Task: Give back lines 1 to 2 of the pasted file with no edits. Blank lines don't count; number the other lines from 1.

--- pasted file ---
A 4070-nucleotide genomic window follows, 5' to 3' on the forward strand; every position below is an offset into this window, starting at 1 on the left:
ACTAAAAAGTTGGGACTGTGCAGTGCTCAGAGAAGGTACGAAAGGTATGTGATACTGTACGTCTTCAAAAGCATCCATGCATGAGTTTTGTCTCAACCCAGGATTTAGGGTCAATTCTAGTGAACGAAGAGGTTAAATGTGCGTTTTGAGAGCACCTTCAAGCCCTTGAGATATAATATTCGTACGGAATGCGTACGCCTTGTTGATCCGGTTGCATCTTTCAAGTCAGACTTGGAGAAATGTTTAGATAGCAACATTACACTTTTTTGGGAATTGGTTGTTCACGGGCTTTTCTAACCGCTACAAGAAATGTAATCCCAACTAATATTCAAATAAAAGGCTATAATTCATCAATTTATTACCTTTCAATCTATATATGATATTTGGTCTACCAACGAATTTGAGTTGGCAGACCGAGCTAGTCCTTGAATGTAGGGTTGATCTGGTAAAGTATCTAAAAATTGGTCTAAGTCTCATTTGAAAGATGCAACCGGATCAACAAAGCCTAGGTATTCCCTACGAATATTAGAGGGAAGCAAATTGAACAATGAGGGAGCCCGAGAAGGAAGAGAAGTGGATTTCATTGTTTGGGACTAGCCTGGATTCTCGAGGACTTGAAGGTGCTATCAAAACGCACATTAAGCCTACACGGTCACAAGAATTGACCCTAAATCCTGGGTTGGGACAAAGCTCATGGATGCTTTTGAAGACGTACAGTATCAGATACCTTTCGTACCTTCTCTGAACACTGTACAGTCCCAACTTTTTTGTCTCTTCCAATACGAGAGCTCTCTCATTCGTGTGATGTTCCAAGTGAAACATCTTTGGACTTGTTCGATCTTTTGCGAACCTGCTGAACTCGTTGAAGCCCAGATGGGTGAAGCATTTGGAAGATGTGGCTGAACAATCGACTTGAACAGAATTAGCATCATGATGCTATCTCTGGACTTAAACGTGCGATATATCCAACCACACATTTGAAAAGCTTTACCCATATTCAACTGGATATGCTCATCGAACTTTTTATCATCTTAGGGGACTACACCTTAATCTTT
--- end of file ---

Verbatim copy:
A 4070-nucleotide genomic window follows, 5' to 3' on the forward strand; every position below is an offset into this window, starting at 1 on the left:
ACTAAAAAGTTGGGACTGTGCAGTGCTCAGAGAAGGTACGAAAGGTATGTGATACTGTACGTCTTCAAAAGCATCCATGCATGAGTTTTGTCTCAACCCAGGATTTAGGGTCAATTCTAGTGAACGAAGAGGTTAAATGTGCGTTTTGAGAGCACCTTCAAGCCCTTGAGATATAATATTCGTACGGAATGCGTACGCCTTGTTGATCCGGTTGCATCTTTCAAGTCAGACTTGGAGAAATGTTTAGATAGCAACATTACACTTTTTTGGGAATTGGTTGTTCACGGGCTTTTCTAACCGCTACAAGAAATGTAATCCCAACTAATATTCAAATAAAAGGCTATAATTCATCAATTTATTACCTTTCAATCTATATATGATATTTGGTCTACCAACGAATTTGAGTTGGCAGACCGAGCTAGTCCTTGAATGTAGGGTTGATCTGGTAAAGTATCTAAAAATTGGTCTAAGTCTCATTTGAAAGATGCAACCGGATCAACAAAGCCTAGGTATTCCCTACGAATATTAGAGGGAAGCAAATTGAACAATGAGGGAGCCCGAGAAGGAAGAGAAGTGGATTTCATTGTTTGGGACTAGCCTGGATTCTCGAGGACTTGAAGGTGCTATCAAAACGCACATTAAGCCTACACGGTCACAAGAATTGACCCTAAATCCTGGGTTGGGACAAAGCTCATGGATGCTTTTGAAGACGTACAGTATCAGATACCTTTCGTACCTTCTCTGAACACTGTACAGTCCCAACTTTTTTGTCTCTTCCAATACGAGAGCTCTCTCATTCGTGTGATGTTCCAAGTGAAACATCTTTGGACTTGTTCGATCTTTTGCGAACCTGCTGAACTCGTTGAAGCCCAGATGGGTGAAGCATTTGGAAGATGTGGCTGAACAATCGACTTGAACAGAATTAGCATCATGATGCTATCTCTGGACTTAAACGTGCGATATATCCAACCACACATTTGAAAAGCTTTACCCATATTCAACTGGATATGCTCATCGAACTTTTTATCATCTTAGGGGACTACACCTTAATCTTT